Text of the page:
• With the onslaught of the recent economic downturn, both global and domestic, budget cuts to critical services that provide for some of the most impacted communities in this country are being enacted. The result is that impoverished communities are left disproportionately under-served by both governmental services and pro bono advocacy.
  • And lastly, as our government seeks to assuage Americans’ economic and national security fears, solutions are being sought in the heart of Native country – federal and private interests are looking to the vast amounts of untapped petroleum-based resources that lie beneath the lands of this country’s Indigenous peoples, as well as those purported to be sustainable, “green” alternatives.

Each day brings further evidence that the ways we use energy strengthen our adversaries and threaten our planet… we will harness the sun and the winds and the soil to fuel our cars and run our factories.” – President Barack Obama

Nuclear power is going to be an important part of our energy mix.. We will be building some [clean] coal plants… while we search for alternatives.” – Steven Chu, Nobel Prize winning physicist and Secretary of Energy.

  • The largest consolidated pockets of fossil fuels in the United States (35%) lie directly underneath or close to Native lands. So as this country’s leaders propose “clean” coal and nuclear energy as alternatives to foreign oil in order to address America’s energy needs and decrease national threats, Native organizations are readying themselves for an increased push to locate these alternatives in their communities.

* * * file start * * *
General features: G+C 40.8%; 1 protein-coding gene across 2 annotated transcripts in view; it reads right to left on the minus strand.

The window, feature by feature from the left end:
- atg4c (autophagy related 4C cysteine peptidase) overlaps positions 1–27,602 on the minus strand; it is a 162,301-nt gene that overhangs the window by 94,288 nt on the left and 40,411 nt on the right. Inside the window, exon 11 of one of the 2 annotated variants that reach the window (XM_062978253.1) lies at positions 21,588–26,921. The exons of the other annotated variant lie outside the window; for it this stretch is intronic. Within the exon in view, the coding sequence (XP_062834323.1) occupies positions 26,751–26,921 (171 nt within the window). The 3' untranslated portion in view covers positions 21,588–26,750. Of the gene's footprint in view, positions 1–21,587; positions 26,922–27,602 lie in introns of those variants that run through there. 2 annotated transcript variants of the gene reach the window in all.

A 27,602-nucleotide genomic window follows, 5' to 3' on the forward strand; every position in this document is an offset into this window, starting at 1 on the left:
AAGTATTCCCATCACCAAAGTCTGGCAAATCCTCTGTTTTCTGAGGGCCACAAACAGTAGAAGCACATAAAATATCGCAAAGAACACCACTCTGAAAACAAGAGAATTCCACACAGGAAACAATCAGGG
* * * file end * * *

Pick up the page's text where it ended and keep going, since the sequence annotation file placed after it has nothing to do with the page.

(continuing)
• Historically, corporations have sought to profit from the vast non-renewable energy resources such as fossil fuels and uranium located on Native lands.
  • In this quest for unending profits, corporations have inflicted not only environmental devastation on Native communities, but also detrimental health effects due to the extraction, processing and transmission of the energy.
  • From the Alaskan North Slope, to the mesas of the Navajo Nation, across the deep trenches of the Grand Canyon, and sweeping across the high plains of Nevada, resource extraction and processing has created innumerable adverse consequences including:
    • massive pollution clouds covering hundreds of miles;
    • toxic effluents in rivers and streams;
    • severe depletion of aquifers and water tables;
    • radioactive poisoning of miners and their families;
    • nuclear arms testing; industrial and nuclear waste dumps;
    • massive cyanide-heap leach pits from zinc, uranium, gold and other minerals.

While the devastation was wide-spread, the majority of our energy sources were still located outside of the US, but with the new push for increased domestic sourcing, Native American communities are bracing themselves for “yet another cycle of destruction characterized by the devastation of sacred sites, the drying up of aquifers, micro-climate changes, and the poisoning of our air and soil with toxins,” according to Clayton Thomas-Meuller, Native Energy organizer for Indigenous Environmental Network.

  • Decision makers are proposing mythical alternatives like “safe and clean” nuclear energy and “clean coal” – while both are purported to mitigate the US carbon footprint, neither have been proven to significantly reduce other environmental and health impacts:
    • Extraction of coal and the resulting waste effluent have shown to have detrimental impacts on the health of workers and communities;
    • Mining, processing and disposal of uranium for nuclear power has been shown to cause outrageously high rates of cancer in both workers and surrounding communities, not to mention that fact that nuclear waste will persist for thousands of years.